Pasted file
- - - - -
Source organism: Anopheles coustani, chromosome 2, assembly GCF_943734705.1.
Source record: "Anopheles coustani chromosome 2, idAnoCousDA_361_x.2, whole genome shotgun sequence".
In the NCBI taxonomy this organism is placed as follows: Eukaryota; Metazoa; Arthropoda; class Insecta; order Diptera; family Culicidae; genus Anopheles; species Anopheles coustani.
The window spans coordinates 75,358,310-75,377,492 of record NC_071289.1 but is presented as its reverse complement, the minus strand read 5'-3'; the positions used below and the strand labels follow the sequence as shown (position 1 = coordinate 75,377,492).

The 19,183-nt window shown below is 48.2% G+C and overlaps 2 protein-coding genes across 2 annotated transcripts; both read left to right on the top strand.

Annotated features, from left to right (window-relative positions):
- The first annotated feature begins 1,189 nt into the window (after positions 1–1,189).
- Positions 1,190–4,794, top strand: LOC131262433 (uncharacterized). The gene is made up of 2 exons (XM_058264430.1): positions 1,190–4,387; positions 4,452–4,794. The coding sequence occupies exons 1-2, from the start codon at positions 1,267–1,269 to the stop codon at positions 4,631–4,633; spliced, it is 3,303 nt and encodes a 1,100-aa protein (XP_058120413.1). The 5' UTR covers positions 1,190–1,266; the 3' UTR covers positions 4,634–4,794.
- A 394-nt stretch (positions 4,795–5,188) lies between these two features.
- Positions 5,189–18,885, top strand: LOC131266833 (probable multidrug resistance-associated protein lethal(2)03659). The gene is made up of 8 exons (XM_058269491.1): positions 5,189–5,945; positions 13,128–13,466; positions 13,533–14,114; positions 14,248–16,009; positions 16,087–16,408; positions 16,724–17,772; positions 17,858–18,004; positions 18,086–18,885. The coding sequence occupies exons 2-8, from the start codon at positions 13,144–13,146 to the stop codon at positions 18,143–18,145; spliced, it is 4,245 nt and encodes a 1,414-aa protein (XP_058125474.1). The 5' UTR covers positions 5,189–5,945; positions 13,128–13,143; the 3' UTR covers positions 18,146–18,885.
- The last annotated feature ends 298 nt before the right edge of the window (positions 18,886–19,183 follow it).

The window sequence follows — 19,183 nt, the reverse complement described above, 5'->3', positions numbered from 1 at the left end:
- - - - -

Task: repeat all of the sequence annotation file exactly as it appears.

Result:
Source organism: Anopheles coustani, chromosome 2, assembly GCF_943734705.1.
Source record: "Anopheles coustani chromosome 2, idAnoCousDA_361_x.2, whole genome shotgun sequence".
In the NCBI taxonomy this organism is placed as follows: Eukaryota; Metazoa; Arthropoda; class Insecta; order Diptera; family Culicidae; genus Anopheles; species Anopheles coustani.
The window spans coordinates 75,358,310-75,377,492 of record NC_071289.1 but is presented as its reverse complement, the minus strand read 5'-3'; the positions used below and the strand labels follow the sequence as shown (position 1 = coordinate 75,377,492).

The 19,183-nt window shown below is 48.2% G+C and overlaps 2 protein-coding genes across 2 annotated transcripts; both read left to right on the top strand.

Annotated features, from left to right (window-relative positions):
- The first annotated feature begins 1,189 nt into the window (after positions 1–1,189).
- Positions 1,190–4,794, top strand: LOC131262433 (uncharacterized). The gene is made up of 2 exons (XM_058264430.1): positions 1,190–4,387; positions 4,452–4,794. The coding sequence occupies exons 1-2, from the start codon at positions 1,267–1,269 to the stop codon at positions 4,631–4,633; spliced, it is 3,303 nt and encodes a 1,100-aa protein (XP_058120413.1). The 5' UTR covers positions 1,190–1,266; the 3' UTR covers positions 4,634–4,794.
- A 394-nt stretch (positions 4,795–5,188) lies between these two features.
- Positions 5,189–18,885, top strand: LOC131266833 (probable multidrug resistance-associated protein lethal(2)03659). The gene is made up of 8 exons (XM_058269491.1): positions 5,189–5,945; positions 13,128–13,466; positions 13,533–14,114; positions 14,248–16,009; positions 16,087–16,408; positions 16,724–17,772; positions 17,858–18,004; positions 18,086–18,885. The coding sequence occupies exons 2-8, from the start codon at positions 13,144–13,146 to the stop codon at positions 18,143–18,145; spliced, it is 4,245 nt and encodes a 1,414-aa protein (XP_058125474.1). The 5' UTR covers positions 5,189–5,945; positions 13,128–13,143; the 3' UTR covers positions 18,146–18,885.
- The last annotated feature ends 298 nt before the right edge of the window (positions 18,886–19,183 follow it).

The window sequence follows — 19,183 nt, the reverse complement described above, 5'->3', positions numbered from 1 at the left end: